Alternative treatment systems to control runoff from open beef feedlots may enhance environmental security and protect water quality. Several Midwestern states have issued National Pollution Discharge Elimination System permits allowing beef feedlots to use vegetative treatment systems (VTSs) to control and treat feedlot runoff. Monitoring VTSs has provided data to validate performance modeling strategies. The objective of this study was to evaluate the ability of the Soil-Plant-Air-Water (SPAW) model to predict the hydraulic performance of vegetative treatment areas (VTAs). Two approaches, one using the field module and the other the pond module of the SPAW model, were investigated. The model results from the SPAW field and pond modules were compared to monitored performance data from five VTAs in Iowa. Modeling statistics were calculated to evaluate SPAW's ability to predict VTA hydraulic performance. Based on the 18 site-years of data collected, the Nash-Sutcliffe efficiency (NSE), percent bias (BIAS), and ratio of the root mean square error to the standard deviation (RSR) were 0.95, 8%, and 0.22, respectively, on an annual basis. The NSE, BIAS, and RSR for the field module were 0.32, 32%, and 0.83, respectively. The results showed that the SPAW model could be used successfully to predict the hydraulic performance of VTAs, with the pond module being more successful than the field module.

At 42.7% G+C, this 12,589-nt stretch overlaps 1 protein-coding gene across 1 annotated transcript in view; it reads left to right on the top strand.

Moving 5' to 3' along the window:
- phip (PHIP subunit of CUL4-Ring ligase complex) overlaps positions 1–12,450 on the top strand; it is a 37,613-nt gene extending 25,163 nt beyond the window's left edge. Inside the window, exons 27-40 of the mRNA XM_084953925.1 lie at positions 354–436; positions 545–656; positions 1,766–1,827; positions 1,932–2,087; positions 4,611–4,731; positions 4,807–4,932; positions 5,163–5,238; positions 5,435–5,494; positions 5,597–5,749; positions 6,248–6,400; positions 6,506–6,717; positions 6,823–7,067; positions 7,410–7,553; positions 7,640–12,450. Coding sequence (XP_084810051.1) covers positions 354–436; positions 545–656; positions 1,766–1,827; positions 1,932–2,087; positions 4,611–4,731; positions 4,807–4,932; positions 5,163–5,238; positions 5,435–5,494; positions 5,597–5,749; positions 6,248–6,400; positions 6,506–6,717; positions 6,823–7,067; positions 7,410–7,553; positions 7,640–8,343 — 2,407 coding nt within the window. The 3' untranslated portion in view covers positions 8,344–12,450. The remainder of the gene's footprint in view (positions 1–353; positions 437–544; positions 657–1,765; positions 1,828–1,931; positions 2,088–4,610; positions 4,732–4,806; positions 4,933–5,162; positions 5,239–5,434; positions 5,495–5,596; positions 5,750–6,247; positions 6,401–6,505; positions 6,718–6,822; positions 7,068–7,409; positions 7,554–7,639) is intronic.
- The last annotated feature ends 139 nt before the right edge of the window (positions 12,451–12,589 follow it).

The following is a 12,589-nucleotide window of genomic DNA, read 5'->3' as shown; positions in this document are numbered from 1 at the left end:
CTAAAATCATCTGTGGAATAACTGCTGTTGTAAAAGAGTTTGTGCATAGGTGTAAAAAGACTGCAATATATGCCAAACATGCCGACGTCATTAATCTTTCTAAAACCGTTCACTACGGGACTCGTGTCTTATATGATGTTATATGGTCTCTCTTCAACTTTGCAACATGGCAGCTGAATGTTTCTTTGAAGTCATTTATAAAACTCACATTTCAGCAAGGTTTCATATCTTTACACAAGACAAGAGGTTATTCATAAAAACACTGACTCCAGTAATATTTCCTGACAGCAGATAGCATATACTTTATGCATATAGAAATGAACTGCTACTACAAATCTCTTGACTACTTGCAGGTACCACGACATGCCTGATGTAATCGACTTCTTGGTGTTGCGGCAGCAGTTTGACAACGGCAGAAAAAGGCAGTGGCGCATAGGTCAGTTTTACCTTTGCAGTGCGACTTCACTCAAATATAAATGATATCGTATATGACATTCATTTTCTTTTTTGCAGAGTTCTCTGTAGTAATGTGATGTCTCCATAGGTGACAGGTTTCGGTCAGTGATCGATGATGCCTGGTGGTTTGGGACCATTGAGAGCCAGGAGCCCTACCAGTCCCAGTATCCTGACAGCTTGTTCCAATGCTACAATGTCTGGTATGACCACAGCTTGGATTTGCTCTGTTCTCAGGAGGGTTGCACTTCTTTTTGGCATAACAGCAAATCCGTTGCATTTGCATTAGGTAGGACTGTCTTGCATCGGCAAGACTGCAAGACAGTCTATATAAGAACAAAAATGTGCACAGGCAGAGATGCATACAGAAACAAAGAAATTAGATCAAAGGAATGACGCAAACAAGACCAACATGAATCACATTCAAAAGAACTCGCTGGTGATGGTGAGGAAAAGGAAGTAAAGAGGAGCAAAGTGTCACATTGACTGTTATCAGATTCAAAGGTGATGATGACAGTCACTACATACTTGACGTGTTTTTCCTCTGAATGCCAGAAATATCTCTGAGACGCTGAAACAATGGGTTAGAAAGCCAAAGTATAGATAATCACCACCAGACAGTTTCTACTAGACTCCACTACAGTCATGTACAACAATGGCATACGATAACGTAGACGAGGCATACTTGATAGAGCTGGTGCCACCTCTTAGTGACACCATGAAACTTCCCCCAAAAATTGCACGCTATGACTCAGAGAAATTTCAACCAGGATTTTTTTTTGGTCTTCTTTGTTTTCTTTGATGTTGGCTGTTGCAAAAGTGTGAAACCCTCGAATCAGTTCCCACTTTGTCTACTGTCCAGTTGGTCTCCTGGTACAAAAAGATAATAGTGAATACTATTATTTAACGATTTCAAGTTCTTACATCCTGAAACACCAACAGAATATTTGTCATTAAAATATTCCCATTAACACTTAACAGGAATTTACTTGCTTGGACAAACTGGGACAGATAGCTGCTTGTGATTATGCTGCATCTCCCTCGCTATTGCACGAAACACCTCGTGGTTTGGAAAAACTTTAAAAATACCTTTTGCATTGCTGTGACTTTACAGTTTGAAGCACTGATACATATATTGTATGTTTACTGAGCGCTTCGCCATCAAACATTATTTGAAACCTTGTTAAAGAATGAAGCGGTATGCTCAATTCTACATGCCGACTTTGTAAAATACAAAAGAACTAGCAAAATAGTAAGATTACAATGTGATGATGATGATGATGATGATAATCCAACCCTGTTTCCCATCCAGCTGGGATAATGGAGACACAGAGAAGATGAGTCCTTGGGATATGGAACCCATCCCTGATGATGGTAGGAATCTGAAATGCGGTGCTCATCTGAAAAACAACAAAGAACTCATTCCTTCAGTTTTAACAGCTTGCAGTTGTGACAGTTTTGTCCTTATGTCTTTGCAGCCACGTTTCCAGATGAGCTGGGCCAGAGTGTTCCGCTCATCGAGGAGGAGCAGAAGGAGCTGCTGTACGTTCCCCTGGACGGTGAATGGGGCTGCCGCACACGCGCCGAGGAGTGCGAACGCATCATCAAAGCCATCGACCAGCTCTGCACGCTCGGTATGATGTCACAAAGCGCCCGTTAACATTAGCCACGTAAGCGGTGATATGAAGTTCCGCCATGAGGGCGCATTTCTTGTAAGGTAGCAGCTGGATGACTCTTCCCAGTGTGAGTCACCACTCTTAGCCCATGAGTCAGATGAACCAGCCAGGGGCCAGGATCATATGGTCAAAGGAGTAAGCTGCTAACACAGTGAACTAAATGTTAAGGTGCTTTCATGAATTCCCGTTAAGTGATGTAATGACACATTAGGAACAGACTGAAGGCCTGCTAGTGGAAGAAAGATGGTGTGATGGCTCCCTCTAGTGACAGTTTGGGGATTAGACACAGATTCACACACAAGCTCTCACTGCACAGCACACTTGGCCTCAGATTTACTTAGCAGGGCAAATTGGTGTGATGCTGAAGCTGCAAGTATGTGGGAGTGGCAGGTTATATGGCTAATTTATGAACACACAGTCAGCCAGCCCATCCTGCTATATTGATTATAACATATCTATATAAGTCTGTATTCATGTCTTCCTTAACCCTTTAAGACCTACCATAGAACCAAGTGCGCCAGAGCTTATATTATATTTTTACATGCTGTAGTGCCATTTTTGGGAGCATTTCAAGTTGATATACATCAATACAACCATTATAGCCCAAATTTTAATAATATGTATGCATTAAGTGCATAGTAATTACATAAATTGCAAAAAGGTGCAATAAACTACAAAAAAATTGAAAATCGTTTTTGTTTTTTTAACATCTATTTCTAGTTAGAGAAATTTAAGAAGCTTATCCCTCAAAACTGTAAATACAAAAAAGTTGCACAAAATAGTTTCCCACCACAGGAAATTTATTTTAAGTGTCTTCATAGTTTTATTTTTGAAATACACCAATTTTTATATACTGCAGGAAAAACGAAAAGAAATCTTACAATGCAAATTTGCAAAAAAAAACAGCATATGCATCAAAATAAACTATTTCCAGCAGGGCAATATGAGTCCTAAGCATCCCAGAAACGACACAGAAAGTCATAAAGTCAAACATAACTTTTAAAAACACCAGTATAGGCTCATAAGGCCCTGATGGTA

Available at: http://works.bepress.com/daniel_andersen/5/